a. At one point in history, this was no longer the case, so the rabbis dropped the requirement that the tassels contain a blue thread. Following the two Jewish revolts against Rome (66 A.D.–70 A.D. and 132 A.D.–135 A.D.), each of which ended in devastating defeats for the Jews, the Jewish community was so impoverished that the requirement of a blue thread was abandoned. In addition, a counterfeit blue dye had been developed which was disqualified by the rabbis for use in tassels or tsitsit (Bava Metsia 61b; Menahot 42–43a; Sifre Num. 115). Apparently the desire to prevent the use of this counterfeit blue also led to dropping the requirement of a blue thread. Since the second century, the tassels have been pure white. Tassels are still attached to the four corners of Jewish prayer shawls (tallit) worn in the synagogue and on the corners of the so-called small tallit or tallit katan worn at all times by strictly observant Jews.

1. Erich Ebeling, Tod und Leben (Berlin, 1931) and Gerhard Meier, Die assyrische Beschworungssamlung Maglu, Archiv fur Orientforschung, Beiheft 2 (Graz, 1937).

2. Wolfram von Soden, Akkadisches Handworterbuch (Wiesbaden, 1965–81), S.V. sissiktu 4a, p. 1051.

3. Archives Royales de Mari 45-15’–17’ (VI, 1954); 112-12’–13’ (XIII, 1964); 8-25 (X, 1978).

4. Ferris J. Stephens, “The Ancient Significance of sisith,” Journal of Biblical Literature 50 (1931), 63–4.

5. Ehud Spanier, Elisha Linder, Nira Karmon, Purple Dye—Biology, Archaeology and History (University of Haifa, Center for Maritime Studies, 1980), see also Sifre, Deuteronomy 354; Shabbat 26a; Menahot 42b; Isaac Herzog, “The Dying of Purple in Ancient Israel” (University of London dissertation, 1919).

6. Joseph Doumet, A Study on the Ancient Purple Color, translated by Robert Cook (Beirut, 1980).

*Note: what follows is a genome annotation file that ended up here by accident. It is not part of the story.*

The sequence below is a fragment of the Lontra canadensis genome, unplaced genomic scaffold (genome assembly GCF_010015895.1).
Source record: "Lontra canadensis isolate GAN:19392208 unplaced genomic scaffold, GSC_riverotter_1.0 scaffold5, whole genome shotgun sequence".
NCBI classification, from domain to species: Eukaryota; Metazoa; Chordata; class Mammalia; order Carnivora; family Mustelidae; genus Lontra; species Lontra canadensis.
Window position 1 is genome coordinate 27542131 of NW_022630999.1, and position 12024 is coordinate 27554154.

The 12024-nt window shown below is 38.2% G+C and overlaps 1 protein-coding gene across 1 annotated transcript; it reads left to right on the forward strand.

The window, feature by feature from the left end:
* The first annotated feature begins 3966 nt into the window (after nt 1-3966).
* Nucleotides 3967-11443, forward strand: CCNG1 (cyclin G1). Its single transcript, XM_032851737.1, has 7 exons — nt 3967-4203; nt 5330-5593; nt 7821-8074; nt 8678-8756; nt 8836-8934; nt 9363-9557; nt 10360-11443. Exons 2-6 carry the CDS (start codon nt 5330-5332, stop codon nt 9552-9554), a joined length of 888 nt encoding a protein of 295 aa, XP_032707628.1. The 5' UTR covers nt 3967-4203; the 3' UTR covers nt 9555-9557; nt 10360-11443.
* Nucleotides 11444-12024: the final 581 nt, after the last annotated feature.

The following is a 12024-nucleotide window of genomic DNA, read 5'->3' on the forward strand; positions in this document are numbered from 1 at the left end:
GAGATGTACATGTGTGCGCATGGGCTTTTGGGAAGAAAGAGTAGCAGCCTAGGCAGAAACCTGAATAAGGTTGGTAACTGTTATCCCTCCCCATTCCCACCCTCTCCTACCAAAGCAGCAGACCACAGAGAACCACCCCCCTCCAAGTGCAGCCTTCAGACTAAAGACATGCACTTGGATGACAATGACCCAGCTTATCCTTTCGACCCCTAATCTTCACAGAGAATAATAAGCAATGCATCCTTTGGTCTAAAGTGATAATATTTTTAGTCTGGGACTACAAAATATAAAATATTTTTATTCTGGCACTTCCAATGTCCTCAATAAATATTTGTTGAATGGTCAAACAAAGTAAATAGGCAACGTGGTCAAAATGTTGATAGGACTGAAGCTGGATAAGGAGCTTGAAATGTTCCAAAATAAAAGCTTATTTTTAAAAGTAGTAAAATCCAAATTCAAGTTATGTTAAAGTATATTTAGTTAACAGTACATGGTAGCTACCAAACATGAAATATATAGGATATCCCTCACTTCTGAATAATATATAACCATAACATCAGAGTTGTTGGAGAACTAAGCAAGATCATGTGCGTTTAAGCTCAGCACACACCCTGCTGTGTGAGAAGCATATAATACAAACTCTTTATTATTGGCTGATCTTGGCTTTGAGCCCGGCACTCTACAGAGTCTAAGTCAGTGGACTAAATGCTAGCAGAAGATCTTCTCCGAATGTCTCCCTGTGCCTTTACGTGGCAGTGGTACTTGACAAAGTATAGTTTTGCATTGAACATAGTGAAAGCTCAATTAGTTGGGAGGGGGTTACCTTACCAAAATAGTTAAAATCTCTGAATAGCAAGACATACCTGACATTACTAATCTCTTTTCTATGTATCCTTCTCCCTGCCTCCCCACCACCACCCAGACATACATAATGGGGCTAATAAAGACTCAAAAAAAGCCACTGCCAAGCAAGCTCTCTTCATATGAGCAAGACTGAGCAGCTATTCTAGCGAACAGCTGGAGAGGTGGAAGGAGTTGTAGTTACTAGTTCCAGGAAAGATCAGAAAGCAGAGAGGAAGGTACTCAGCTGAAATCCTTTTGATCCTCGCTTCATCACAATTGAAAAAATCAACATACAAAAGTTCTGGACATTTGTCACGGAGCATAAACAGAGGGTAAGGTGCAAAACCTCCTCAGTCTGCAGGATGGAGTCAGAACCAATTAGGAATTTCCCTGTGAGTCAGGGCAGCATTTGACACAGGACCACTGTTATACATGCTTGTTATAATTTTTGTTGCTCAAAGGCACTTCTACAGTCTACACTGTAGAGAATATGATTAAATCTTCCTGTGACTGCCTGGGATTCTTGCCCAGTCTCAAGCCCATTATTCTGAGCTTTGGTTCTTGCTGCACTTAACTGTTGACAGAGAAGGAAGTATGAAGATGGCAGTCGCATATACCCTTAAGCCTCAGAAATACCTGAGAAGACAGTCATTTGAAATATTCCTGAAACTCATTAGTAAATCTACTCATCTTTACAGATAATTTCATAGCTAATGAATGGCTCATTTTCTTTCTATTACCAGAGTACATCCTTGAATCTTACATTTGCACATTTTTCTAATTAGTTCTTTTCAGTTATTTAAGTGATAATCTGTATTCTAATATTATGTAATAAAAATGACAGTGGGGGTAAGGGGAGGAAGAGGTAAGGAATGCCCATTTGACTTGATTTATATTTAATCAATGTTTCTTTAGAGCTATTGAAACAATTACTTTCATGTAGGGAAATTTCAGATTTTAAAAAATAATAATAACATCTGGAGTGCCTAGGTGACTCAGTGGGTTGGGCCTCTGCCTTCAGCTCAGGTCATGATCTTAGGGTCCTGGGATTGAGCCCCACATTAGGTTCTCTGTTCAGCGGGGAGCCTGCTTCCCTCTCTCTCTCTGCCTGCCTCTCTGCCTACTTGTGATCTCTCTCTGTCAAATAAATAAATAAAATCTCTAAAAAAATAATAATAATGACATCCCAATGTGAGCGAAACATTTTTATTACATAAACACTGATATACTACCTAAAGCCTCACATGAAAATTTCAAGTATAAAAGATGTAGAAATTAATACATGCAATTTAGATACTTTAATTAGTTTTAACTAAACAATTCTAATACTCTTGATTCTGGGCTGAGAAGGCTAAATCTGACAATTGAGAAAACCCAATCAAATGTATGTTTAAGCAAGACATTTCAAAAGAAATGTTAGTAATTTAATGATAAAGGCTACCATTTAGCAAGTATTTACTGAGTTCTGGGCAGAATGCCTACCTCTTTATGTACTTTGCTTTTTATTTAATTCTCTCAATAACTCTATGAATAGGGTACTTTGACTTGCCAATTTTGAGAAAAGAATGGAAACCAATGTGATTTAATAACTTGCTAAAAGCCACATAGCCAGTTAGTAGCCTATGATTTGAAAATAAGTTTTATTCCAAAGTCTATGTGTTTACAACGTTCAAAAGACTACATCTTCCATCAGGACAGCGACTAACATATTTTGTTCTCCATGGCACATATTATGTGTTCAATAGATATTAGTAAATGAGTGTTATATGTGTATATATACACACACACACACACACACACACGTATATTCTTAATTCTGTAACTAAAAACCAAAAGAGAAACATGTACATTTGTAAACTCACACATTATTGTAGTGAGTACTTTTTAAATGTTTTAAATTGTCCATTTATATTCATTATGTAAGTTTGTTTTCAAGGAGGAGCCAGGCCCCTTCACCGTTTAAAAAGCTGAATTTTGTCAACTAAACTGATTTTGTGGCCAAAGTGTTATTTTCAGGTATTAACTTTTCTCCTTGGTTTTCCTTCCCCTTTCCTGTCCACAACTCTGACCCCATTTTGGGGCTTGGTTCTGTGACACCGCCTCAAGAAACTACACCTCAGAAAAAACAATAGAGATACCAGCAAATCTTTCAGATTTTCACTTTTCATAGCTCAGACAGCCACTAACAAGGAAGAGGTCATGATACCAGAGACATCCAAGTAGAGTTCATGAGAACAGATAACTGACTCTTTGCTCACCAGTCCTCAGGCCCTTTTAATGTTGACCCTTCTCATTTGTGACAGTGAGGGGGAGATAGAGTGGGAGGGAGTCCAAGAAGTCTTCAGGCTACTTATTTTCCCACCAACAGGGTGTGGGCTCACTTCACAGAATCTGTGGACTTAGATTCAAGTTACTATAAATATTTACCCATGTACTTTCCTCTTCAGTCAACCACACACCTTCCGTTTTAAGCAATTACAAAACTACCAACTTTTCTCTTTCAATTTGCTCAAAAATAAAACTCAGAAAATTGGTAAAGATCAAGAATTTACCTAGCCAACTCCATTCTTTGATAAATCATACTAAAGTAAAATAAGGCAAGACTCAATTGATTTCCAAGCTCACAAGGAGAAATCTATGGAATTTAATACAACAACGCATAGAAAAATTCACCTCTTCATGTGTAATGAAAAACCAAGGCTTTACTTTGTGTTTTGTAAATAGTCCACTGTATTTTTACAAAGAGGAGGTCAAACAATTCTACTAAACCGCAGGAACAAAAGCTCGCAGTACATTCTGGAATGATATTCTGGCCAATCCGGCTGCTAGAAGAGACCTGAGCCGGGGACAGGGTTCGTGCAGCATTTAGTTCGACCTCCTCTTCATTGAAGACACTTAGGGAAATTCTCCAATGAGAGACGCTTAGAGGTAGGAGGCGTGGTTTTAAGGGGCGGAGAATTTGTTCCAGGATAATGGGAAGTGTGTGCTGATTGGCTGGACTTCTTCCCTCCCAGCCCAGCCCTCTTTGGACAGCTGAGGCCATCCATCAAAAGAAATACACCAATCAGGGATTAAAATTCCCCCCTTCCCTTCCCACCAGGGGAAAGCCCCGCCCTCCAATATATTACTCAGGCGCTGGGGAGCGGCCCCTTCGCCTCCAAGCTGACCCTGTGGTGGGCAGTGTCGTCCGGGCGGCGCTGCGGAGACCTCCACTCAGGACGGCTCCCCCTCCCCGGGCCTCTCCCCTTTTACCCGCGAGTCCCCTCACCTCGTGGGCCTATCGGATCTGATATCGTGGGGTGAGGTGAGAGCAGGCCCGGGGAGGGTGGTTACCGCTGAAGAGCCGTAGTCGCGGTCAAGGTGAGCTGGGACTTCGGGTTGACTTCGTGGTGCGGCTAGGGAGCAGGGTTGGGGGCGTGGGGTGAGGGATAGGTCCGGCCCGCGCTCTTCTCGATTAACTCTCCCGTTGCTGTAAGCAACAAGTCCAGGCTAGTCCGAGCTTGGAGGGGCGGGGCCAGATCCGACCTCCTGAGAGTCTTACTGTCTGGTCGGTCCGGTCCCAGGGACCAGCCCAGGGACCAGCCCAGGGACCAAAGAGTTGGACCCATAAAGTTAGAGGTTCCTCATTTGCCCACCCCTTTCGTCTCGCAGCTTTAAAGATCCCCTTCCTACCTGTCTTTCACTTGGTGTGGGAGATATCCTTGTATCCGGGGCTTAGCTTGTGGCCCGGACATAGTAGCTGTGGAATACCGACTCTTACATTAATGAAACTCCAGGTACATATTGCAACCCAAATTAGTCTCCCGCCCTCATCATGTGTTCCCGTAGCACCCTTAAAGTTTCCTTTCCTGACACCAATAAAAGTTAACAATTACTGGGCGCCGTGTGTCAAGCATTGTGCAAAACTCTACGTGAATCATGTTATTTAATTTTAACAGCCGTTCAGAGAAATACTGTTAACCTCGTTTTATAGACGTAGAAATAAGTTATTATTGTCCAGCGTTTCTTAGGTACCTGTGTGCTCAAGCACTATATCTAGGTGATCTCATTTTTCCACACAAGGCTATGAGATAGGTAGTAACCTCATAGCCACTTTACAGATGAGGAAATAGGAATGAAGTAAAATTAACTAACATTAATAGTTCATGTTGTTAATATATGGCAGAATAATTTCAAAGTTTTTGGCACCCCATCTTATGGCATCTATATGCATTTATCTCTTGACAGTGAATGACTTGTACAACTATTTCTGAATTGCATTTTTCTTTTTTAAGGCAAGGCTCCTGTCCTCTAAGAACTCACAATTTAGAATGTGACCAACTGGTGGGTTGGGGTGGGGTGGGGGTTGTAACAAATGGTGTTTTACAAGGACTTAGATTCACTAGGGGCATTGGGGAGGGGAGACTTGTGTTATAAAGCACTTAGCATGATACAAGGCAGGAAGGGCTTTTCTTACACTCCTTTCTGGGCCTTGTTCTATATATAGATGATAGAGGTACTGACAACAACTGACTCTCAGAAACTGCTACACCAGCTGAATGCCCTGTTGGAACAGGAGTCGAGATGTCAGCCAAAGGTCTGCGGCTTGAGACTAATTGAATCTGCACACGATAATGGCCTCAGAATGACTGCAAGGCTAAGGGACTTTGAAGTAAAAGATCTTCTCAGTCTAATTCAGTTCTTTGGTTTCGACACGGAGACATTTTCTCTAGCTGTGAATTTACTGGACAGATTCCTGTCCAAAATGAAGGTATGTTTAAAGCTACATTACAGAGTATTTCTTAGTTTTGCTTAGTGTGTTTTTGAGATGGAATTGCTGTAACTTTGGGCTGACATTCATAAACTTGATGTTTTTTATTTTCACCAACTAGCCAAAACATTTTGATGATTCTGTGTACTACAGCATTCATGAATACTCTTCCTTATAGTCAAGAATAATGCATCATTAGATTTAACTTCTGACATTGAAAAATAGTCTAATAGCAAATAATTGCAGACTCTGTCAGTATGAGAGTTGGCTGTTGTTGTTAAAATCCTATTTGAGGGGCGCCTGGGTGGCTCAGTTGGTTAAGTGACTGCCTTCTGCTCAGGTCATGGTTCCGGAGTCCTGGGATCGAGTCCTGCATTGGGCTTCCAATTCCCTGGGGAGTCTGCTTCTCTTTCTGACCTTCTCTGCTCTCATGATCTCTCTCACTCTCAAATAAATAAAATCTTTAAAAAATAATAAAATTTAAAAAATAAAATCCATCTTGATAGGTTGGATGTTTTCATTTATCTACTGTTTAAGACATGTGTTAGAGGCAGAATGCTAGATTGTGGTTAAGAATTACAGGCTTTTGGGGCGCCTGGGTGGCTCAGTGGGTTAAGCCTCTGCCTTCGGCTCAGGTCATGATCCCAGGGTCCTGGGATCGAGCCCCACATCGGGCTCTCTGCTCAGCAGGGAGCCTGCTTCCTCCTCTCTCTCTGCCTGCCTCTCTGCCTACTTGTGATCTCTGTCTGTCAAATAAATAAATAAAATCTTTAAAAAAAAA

7. oshe Eilat, “Blue and Purple,” Encyclopaedia Biblica, Vol. 8, pp. 376–8 (Hebrew, forthcoming).

8. Lloyd B. Jensen, “Royal Purple of Tyre,” Journal of Near Eastern Studies 22 (1963), pp. 104–18.

9. Doumet, 1980.

10. Spanier, 1980.

11. N. Jidijian, Tyre Through the Ages (Beirut, 1969), Fig. 4, 142; Fig. 5, 138.

12. Yale Oriental Series (New Haven, 1915).

13. Jensen (1963), p. 115. Jensen computed the dollar values for dye and silk based on the dollar’s value in 1963. The figures in the text were calculated by multiplying Jensen’s figures by 2.82, the percentage by which the dollar declined in value between 1963 and 1983.

14. Winifred Needler, “Three Pieces of Unpatterned Linen from Ancient Egypt in the Royal Ontario Museum,” Textile Manufacture in Northern Roman Provinces (Cambridge, 1970); Alisa Baginski and Amalia Tidhar, Textiles from Egypt (L. A. Mayer Institute for Islamic Art, 1980).

15. Louisa Bellinger, “Cloth,” Interpreter’s Dictionary of the Bible, I (Nashville, 1962).

16. Yigael Yadin, The Finds from the Bar Kokhba Period in “The Cave of the Letters” (Jerusalem, 1963) (Hebrew); Yigael Yadin, Bar Kokhba (London, 1971). Aaron Kirschenbaum, “Concerning the Requirement of White in sisith,” Studies in Judaism, David Kotler Jubilee Volume (Tel Aviv, 1976), pp. 246–52.